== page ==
Letter from Africa: Why did Swaziland take 50 years to change its name? Image copyright AFP In our series of letters from African journalists, Ghanaian writer Elizabeth Ohene explains why she backs the Swazi monarch's move to rename his country.
As the 50th birthday of King Mswati III approached on 19 April 2018, all indications pointed towards something dramatic taking place.
King Mswati being who he is, many speculated he might outdo himself and marry two or three new brides at once rather than adding just one to the 13 he already had, as is his normal practice.
The king had wanted his country to celebrate its 50th independence anniversary on his birthday even though independence was won on 6 September 1968.
Clearly King Mswati wanted to leave no doubts in anybody's mind that he himself was the state.
After all he and the state came into being in the same year, 1968, and they would celebrate their golden jubilee together.
As things turned out, the big announcement had ..
Africa's year in pictures 2017 A selection of the best photos from across and about Africa this year:
Image copyright Daniel Irungu/EPA Image caption In January, young ballerinas prepare for a lesson at Spurgeons Academy, which provides free education to more than 425 orphans and less privileged children from Kibera in Nairobi, Kenya. Image copyright EPA Image caption The same month, a group of boys warm up to play football on a beach in the West Point neighbourhood of Liberia's capital, Monrovia. Image copyright AFP Image caption The top tier of a cake baked for former Zimbabwe President Robert Mugabe's 93rd birthday is decorated with his portrait by his staff in February. Image copyright Getty Images Image caption Refugees queue at a UN hot-meal point in Kuluba the same month. The UN says more than one million South Sudanese have taken refuge in Uganda since civil war erupted in December 2013, with at least 100,000 entering this year. Image copyright AFP Image caption..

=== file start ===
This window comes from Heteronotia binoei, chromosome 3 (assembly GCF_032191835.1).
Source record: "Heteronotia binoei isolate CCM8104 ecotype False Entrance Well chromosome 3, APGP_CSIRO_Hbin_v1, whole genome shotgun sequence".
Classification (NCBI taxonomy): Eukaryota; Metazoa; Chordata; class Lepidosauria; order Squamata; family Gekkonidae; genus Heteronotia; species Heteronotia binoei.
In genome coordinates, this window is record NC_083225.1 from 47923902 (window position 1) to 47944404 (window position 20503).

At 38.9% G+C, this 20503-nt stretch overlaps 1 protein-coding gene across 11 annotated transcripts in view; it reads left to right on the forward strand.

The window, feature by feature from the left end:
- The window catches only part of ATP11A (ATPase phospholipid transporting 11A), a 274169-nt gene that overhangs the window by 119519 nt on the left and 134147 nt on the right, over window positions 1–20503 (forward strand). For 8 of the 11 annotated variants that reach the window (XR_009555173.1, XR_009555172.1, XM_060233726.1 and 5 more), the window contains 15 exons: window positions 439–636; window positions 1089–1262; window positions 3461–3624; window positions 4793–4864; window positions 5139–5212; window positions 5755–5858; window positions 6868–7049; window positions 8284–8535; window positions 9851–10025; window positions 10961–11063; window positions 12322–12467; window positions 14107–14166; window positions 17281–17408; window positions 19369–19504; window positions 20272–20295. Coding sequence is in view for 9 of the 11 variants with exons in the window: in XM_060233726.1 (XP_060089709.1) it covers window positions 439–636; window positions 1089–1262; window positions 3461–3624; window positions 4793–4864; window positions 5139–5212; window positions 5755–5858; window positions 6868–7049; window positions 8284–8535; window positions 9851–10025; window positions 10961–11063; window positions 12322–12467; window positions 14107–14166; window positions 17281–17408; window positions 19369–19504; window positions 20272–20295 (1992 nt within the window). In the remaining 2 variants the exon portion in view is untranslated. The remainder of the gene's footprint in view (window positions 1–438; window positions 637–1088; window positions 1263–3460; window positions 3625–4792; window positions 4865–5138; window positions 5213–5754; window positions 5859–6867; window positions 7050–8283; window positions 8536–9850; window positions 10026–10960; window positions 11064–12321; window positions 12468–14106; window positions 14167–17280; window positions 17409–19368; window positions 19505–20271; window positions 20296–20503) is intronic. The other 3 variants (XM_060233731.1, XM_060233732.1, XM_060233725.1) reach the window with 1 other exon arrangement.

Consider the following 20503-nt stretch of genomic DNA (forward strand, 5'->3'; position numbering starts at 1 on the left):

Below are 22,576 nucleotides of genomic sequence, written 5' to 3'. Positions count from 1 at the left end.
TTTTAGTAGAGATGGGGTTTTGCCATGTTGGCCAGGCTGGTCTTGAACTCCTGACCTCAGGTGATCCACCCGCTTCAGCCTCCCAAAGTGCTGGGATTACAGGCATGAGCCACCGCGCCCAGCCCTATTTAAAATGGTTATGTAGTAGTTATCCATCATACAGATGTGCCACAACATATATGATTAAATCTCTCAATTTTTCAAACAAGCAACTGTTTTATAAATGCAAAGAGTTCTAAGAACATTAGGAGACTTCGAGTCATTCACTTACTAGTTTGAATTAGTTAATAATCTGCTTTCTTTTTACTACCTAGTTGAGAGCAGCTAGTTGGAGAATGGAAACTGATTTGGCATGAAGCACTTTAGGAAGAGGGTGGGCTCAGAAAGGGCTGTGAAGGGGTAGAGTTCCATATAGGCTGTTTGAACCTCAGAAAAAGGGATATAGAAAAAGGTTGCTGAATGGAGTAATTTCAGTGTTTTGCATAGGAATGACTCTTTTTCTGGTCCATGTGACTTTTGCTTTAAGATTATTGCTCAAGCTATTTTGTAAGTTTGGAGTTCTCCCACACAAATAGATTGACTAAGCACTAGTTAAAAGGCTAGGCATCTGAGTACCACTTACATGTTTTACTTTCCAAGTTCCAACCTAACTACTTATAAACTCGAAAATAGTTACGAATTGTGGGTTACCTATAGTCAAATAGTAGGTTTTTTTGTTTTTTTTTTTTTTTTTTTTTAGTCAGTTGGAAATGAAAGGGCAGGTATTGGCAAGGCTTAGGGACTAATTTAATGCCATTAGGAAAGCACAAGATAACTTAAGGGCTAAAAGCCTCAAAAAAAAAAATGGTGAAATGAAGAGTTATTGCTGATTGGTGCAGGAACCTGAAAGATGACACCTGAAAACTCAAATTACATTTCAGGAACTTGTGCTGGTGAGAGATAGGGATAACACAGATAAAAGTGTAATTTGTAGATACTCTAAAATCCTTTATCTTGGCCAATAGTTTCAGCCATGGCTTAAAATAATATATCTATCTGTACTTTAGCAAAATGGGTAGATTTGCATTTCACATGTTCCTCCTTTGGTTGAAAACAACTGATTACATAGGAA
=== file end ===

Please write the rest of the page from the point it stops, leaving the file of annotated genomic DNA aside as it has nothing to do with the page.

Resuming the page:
In pictures: Africa's first AfroPunk festival Thousands of people attended the first AfroPunk festival to be held on the continent. The celebration of alternative black culture was held in the South African city of Johannesburg recently.
Image copyright Setumo-Thebe Mohlomi The festival describes itself as "a blank space to freak out in, to construct a new reality, to live your life as you see fit, while making sense of the world around you".
Image copyright Setumo-Thebe Mohlomi For years the festival has been a space for Africans in the diaspora to explore their heritage. So some described its first appearance in Africa as a homecoming.
AfroPunk was first held in New York in 2005, and was started by people who felt marginalised by both mainstream black and pop cultures. They drew heavily on the rebellious spirit of punk.
Image copyright Setumo-Thebe Mohlomi It has since become a global movement, and has been held in Atlanta, Paris and London.
Image copyright Setumo-Thebe M..
Memories and beauty captured in Africa Memory is among the themes featuring at the African Biennale of Photography in Mali's capital, Bamako:
Image copyright Athi-Patra Ruga Image caption Miss Azania - Exile is Waiting is the work of South African artist Athi-Patra Ruga, who uses myth and alternative identities "as a contemporary response to the post-apartheid era". Image copyright Fototala King Massassy Image caption The only Malian to be included in the collection, Fototala King Massassy, puts this down to generations of Malian photographers "tending to fall back on tradition". Image copyright Sarah Waiswa Image caption Stranger in a Familiar Land is the work of Uganda's Sarah Waiswa, who says she left a job in the corporate world to follow her passion for "creating visual poetry". Image copyright Girma Berta Image caption "The beautiful, the ugly and all that is in between" are what 27-year-old self-taught photographer Girma Berta says he tries to capture in his work. Im..
The street dancers who dream big Image copyright Olivia Acland Street dancers in Sierra Leone have a bad reputation - they're often branded as thieves and troublemakers. Dance troupe Roughest Bounds does much to challenge this image. The group, made up of 12 members, is determined to make it big, despite social and financial struggles.
Image copyright Olivia Acland Slim, 17, has been dancing since he was seven.